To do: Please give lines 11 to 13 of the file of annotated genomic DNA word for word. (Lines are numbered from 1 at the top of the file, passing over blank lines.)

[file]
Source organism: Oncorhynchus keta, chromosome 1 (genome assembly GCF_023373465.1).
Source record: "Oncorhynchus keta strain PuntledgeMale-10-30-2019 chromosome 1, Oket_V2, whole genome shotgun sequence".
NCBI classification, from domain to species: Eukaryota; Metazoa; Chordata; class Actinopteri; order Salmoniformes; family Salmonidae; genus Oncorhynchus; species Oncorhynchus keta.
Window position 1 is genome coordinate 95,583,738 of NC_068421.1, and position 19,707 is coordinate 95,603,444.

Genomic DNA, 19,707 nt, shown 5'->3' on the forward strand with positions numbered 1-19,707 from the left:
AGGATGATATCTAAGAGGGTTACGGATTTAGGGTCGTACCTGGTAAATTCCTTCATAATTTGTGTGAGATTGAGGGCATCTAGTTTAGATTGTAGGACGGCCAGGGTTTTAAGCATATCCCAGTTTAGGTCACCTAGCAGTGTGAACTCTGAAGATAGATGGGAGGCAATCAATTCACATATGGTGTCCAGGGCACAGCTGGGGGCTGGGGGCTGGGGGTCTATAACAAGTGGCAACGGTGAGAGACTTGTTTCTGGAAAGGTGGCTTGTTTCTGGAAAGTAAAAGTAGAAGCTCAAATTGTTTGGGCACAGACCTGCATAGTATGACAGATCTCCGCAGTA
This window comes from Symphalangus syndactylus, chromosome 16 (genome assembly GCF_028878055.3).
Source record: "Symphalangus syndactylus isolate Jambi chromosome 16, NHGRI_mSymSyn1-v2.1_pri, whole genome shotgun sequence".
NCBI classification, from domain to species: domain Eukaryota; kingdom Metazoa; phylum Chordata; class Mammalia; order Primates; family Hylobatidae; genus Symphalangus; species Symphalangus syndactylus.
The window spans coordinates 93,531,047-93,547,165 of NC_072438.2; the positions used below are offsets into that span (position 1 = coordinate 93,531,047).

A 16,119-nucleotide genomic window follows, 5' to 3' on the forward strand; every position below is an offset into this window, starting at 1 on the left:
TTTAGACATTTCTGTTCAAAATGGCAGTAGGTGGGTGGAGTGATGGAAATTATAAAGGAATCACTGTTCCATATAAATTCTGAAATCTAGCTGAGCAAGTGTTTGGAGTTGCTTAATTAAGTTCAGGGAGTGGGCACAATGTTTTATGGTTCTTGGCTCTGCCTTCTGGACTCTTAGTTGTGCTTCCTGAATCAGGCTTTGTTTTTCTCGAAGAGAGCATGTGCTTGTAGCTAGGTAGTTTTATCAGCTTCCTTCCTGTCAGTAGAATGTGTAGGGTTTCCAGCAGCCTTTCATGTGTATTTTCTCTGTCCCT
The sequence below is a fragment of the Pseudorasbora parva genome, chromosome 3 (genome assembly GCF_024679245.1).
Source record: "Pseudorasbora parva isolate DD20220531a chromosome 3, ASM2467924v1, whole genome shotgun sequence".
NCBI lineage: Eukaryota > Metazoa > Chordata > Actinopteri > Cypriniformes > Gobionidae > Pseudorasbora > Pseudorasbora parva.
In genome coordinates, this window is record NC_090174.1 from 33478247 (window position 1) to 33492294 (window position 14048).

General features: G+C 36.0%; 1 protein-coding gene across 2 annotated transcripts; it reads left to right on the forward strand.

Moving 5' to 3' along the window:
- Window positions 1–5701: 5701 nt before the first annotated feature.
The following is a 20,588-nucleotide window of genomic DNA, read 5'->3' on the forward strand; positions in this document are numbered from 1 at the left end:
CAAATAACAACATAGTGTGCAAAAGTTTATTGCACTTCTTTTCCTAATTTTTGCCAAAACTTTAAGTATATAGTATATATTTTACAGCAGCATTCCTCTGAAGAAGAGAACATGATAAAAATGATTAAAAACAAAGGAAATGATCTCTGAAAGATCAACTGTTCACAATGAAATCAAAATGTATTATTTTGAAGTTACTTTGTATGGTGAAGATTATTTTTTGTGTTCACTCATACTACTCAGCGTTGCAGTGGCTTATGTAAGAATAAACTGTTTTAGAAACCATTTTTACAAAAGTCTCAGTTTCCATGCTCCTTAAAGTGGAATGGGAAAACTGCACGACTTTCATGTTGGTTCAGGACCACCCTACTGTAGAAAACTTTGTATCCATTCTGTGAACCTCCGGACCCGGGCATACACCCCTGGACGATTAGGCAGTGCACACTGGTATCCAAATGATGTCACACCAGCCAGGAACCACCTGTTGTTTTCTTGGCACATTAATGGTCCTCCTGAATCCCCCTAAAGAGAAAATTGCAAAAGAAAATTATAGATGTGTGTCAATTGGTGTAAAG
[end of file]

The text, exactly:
A 16,119-nucleotide genomic window follows, 5' to 3' on the forward strand; every position below is an offset into this window, starting at 1 on the left:
TTTAGACATTTCTGTTCAAAATGGCAGTAGGTGGGTGGAGTGATGGAAATTATAAAGGAATCACTGTTCCATATAAATTCTGAAATCTAGCTGAGCAAGTGTTTGGAGTTGCTTAATTAAGTTCAGGGAGTGGGCACAATGTTTTATGGTTCTTGGCTCTGCCTTCTGGACTCTTAGTTGTGCTTCCTGAATCAGGCTTTGTTTTTCTCGAAGAGAGCATGTGCTTGTAGCTAGGTAGTTTTATCAGCTTCCTTCCTGTCAGTAGAATGTGTAGGGTTTCCAGCAGCCTTTCATGTGTATTTTCTCTGTCCCT
The sequence below is a fragment of the Pseudorasbora parva genome, chromosome 3 (genome assembly GCF_024679245.1).